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The Multi-Storylined, Star-Studded Ensemble, Feel-Good Movie of the Holiday Season Brings Out the Scrooge in Me by Tom Roston

By Yasmina Tawil

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Every holiday season, I experience movie-goers PTSD. I’m not kidding. My shoulders tense. My breathing quickens. When trailers play, I am struck with anxiety. I have flashbacks. I hear the Pointer Sisters singing and I have visions of a daffy Hugh Grant dancing down the stairs…

And then it happens. As inevitable as “Jingle Bells” playing, yet far more loathsome; the multi-storylined, star-studded ensemble, feel-good movie of the holiday season (MSSSEFGMHS) appears. They’re virtually interchangeable, like an attack of the clones. They tend to be either love stories or family comedies or both. Either way, I’m struck with disappointment. I am baffled by their cloying, plodding return. And then I try to avoid them at all costs. 

This began, for me, in 2003. The film: Love, Actually

Directed by Richard Curtis, best known for writing Four Weddings and a Funeral, Notting Hill, and other British rom-coms. Love, Actually is filled with every cliché imaginable. It is insufferably saccharine and seemingly unexpected things that aren’t at all unexpected happen about every ten minutes.   

But I’m not writing this piece to tear this one movie down. I don’t want to get too deep into the particular badness of Love, Actually, other than to say that what happens so often is so ludicrous that it plays like farce or a fable. For just one example, Liam Neeson’s character repeatedly talks about how the only girl for him would be model Claudia Schiffer and, toward the end of the film, sure enough, he meets another character, played by Claudia Schiffer! 

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What’s so flawed about these seeming moments of whimsy or magic or whatever is that the film plays itself as if it is in the real world within the logical rules of the universe. And when it repeatedly diverges from that real world reality, it bursts at the seams. Not only that; there’s a central character, played by Bill Nighy, who is an aged, cynical musician who trashes the false sentiments of the holidays as a sort of wink to the audience that the film understands what it’s doing. And yet the movie drowns in a vat of egg nog of the very same sentiments. The movie is totally schizophrenic.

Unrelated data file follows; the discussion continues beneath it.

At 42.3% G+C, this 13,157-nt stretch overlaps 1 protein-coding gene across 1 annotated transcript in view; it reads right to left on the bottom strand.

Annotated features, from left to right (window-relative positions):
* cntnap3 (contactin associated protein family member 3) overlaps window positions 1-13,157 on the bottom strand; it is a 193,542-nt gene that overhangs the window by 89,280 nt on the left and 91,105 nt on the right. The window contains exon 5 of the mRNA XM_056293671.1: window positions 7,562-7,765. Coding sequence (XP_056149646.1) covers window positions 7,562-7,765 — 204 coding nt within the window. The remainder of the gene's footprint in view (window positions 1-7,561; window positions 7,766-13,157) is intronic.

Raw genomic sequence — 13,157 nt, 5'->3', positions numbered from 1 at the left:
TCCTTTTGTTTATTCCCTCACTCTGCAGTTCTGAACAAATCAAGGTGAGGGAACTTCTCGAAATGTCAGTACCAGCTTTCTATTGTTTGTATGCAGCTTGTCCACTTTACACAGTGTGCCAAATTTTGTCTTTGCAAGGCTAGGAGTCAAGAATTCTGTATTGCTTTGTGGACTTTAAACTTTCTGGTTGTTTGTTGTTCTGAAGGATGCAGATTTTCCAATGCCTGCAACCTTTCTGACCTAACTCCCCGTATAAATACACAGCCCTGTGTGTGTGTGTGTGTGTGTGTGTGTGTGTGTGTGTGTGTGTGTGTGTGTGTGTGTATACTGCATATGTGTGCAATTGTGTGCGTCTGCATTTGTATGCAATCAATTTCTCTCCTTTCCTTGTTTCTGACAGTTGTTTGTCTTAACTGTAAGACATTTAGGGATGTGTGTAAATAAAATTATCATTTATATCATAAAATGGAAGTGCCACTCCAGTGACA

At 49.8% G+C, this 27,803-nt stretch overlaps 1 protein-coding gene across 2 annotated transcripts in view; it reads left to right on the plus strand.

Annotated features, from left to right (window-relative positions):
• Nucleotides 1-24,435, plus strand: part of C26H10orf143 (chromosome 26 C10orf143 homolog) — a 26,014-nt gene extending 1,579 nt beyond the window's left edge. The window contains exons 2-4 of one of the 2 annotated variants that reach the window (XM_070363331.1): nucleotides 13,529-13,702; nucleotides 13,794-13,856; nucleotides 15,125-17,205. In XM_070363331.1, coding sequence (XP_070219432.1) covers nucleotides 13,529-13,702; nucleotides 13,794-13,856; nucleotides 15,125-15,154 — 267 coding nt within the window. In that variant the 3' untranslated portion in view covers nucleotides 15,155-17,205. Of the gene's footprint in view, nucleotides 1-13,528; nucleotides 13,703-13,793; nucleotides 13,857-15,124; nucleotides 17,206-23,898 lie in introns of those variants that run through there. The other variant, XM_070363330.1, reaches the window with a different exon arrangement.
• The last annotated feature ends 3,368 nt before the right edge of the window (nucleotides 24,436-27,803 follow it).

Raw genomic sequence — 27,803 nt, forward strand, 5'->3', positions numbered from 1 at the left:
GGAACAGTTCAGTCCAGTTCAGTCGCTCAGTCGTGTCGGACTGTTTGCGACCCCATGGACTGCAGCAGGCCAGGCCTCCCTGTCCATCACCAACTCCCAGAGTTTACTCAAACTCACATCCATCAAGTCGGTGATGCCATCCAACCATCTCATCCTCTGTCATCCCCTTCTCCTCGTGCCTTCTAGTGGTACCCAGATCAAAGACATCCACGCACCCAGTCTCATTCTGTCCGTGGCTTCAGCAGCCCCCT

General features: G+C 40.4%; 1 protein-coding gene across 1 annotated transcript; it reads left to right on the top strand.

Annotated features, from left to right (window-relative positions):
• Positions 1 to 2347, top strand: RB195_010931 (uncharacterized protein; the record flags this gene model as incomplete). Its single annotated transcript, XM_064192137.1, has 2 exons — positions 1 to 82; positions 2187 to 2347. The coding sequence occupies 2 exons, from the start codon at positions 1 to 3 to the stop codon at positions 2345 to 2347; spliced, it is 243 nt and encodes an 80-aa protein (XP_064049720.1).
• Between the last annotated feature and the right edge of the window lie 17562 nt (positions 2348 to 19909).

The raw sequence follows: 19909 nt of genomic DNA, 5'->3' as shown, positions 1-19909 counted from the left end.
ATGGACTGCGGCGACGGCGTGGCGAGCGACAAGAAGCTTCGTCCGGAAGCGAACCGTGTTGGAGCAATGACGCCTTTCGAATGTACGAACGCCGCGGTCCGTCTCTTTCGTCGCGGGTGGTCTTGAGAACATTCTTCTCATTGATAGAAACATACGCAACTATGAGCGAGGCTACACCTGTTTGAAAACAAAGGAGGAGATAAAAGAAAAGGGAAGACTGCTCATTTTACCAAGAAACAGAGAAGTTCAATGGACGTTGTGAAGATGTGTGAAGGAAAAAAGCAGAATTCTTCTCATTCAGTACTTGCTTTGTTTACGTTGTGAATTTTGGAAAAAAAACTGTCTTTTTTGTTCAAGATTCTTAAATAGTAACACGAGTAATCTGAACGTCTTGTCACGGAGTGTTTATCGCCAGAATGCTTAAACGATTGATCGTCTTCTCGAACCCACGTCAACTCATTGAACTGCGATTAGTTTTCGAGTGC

Which brings me to the point I want to make here. It’s about the identity of a film. Maybe I give them too much credit. But I think of every film as a sovereign being, one that should have that dark night of the soul, the existential moment that we humans have when we ask ourselves, why am I here?

Now, when a Quentin Tarantino or Paul Thomas Anderson or Steven Spielberg movie arrives in theaters, it knows exactly why it’s there: because its creator wanted to make it. And if a Tom Cruise Mission: Impossible movie comes out during the summer, it also knows why it exists: because Tom wanted it made, to get butts into seats and to make money for Paramount Pictures.

I simplify, of course, but I think you get the point. 

Actually, Love, Actually, for all of its flaws, isn’t a worthless film. The acting is good, as is some of the writing. Production values are top notch. And it is effective in its ability to pluck heartstrings so well that I couldn’t help appreciating it on a more recent viewing. Its putative identity, to be fair, is to tell the story of love. (I can hear violins playing already.) But what bothers me so much is that it fails at its mission. It’s not an individual. It is a clone. Or a projection of what it wants to be. There’s no there there.

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